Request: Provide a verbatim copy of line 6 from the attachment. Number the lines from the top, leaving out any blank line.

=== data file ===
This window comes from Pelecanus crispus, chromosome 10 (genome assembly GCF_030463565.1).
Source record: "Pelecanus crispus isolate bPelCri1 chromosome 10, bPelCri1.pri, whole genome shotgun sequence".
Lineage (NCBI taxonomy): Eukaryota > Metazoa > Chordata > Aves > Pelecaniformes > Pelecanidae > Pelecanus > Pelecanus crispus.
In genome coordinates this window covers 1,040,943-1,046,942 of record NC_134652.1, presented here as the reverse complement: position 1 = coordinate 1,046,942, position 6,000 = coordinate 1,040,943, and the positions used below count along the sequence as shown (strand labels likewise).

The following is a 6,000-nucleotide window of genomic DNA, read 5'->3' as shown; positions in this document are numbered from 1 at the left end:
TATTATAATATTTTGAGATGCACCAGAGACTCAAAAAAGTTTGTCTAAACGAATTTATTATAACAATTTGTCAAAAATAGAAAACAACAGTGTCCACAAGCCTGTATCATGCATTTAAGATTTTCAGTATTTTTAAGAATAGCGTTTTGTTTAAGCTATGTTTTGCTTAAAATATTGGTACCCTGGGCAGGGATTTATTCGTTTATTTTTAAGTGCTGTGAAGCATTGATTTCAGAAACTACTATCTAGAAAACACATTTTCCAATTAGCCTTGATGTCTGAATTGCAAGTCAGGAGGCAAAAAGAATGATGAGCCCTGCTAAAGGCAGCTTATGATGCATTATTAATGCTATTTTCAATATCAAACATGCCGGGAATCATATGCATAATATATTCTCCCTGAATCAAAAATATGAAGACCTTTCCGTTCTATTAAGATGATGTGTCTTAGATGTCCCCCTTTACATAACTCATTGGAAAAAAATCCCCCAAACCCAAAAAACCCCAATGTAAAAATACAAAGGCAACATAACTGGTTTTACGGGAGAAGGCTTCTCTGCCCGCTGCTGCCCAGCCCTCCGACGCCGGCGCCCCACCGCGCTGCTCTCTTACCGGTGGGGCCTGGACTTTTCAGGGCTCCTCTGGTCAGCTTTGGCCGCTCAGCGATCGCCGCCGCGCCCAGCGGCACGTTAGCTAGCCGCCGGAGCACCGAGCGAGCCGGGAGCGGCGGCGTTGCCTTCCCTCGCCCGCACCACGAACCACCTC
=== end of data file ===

TATTATAATATTTTGAGATGCACCAGAGACTCAAAAAAGTTTGTCTAAACGAATTTATTATAACAATTTGTCAAAAATAGAAAACAACAGTGTCCACAAGCCTGTATCATGCATTTAAGATTTTCAGTATTTTTAAGAATAGCGTTTTGTTTAAGCTATGTTTTGCTTAAAATATTGGTACCCTGGGCAGGGATTTATTCGTTTATTTTTAAGTGCTGTGAAGCATTGATTTCAGAAACTACTATCTAGAAAACACATTTTCCAATTAGCCTTGATGTCTGAATTGCAAGTCAGGAGGCAAAAAGAATGATGAGCCCTGCTAAAGGCAGCTTATGATGCATTATTAATGCTATTTTCAATATCAAACATGCCGGGAATCATATGCATAATATATTCTCCCTGAATCAAAAATATGAAGACCTTTCCGTTCTATTAAGATGATGTGTCTTAGATGTCCCCCTTTACATAACTCATTGGAAAAAAATCCCCCAAACCCAAAAAACCCCAATGTAAAAATACAAAGGCAACATAACTGGTTTTACGGGAGAAGGCTTCTCTGCCCGCTGCTGCCCAGCCCTCCGACGCCGGCGCCCCACCGCGCTGCTCTCTTACCGGTGGGGCCTGGACTTTTCAGGGCTCCTCTGGTCAGCTTTGGCCGCTCAGCGATCGCCGCCGCGCCCAGCGGCACGTTAGCTAGCCGCCGGAGCACCGAGCGAGCCGGGAGCGGCGGCGTTGCCTTCCCTCGCCCGCACCACGAACCACCTC